Wanted: new hegemon for the global trading system. Must have: serious economic heft, a reasonably united and far-sighted domestic constituency and strong commitment to multilateral rules. The next round of interviews will be held at this weekend’s G7 summit in Canada. (Incidentally, entre nous, whatever you may have heard, the last occupant of the post wasn’t entirely a model employee: see further down for details.)
The HR director for globalisation is destined for disappointment: this position will remain unfilled for the foreseeable future. Donald Trump has turned the US from the anchor of the world economy to its wrecking ball in record time. But the only two possible contenders big enough to take over are China and the EU, and each fails one of the job specifications. The former, whatever speeches President Xi Jinping gives at Davos, is bent on establishing its dominance in a range of low- and high-tech fields by almost any means necessary, breaking rules it deems inconvenient and, more importantly, preventing new international regulations emerging to stop it.
That leaves the EU, whose problems lie with the second criterion, its domestic constituency. As it happens, the extraordinarily clodhopping nature of Mr Trump’s policies accidentally helped to maintain internal unity between EU member states. Germany was keen to dangle various incentives in front of the US, including a possible trade deal covering only industrial goods, to forestall the threatened steel and aluminium tariffs. This would render unnecessary the retaliation the EU had already threatened and prevent the trade war spreading to Germany’s precious car industry.
That goods-only deal was always implausible. Not only does agriculture form an indispensable part of the US’s offensive export interests, but there would almost certainly be widespread public revulsion in Europe to a deal with Mr Trump, particularly given the EU’s commitment to making adherence to the Paris climate accord an indispensable part of any new trade agreement. The US rejected that offer: the EU looks weak for having made it.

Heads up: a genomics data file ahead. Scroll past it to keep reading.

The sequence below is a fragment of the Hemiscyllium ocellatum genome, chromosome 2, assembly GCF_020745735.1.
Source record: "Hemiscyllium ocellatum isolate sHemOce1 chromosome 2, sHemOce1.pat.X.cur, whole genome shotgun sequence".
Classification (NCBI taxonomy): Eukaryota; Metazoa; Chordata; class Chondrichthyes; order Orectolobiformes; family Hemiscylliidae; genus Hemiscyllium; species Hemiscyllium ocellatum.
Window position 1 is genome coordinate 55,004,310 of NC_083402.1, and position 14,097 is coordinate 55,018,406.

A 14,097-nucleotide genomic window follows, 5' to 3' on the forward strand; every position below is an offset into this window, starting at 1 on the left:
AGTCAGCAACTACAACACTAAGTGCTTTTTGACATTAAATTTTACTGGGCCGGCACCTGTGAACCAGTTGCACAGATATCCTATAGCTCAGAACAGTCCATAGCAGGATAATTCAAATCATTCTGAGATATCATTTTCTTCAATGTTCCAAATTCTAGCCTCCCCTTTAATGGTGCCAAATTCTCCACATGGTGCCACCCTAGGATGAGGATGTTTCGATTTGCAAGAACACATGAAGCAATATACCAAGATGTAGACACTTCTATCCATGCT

On this occasion, Mr Trump threatening steel and cars at the same time made the calculation about escalation and trade-offs moot. But the conversations within the EU over the past few weeks, with Germany keen to placate rather than take a stand on principle, do not show a global leader in the making.
Particularly disturbing was a sense expressed by many EU officials that a relatively benign outcome would be for the US to impose quotas rather than tariffs, on the model of the deal it forced on Seoul to limit Korean steel exports to 70 per cent of their three-year average. If the quota were sufficiently high, perhaps 100 per cent of recent exports, retaliation could be minimised, the EU could file a token case at the World Trade Organization which would crawl slowly through the clogged-up plumbing of the dispute settlements system, and life would carry on much as before.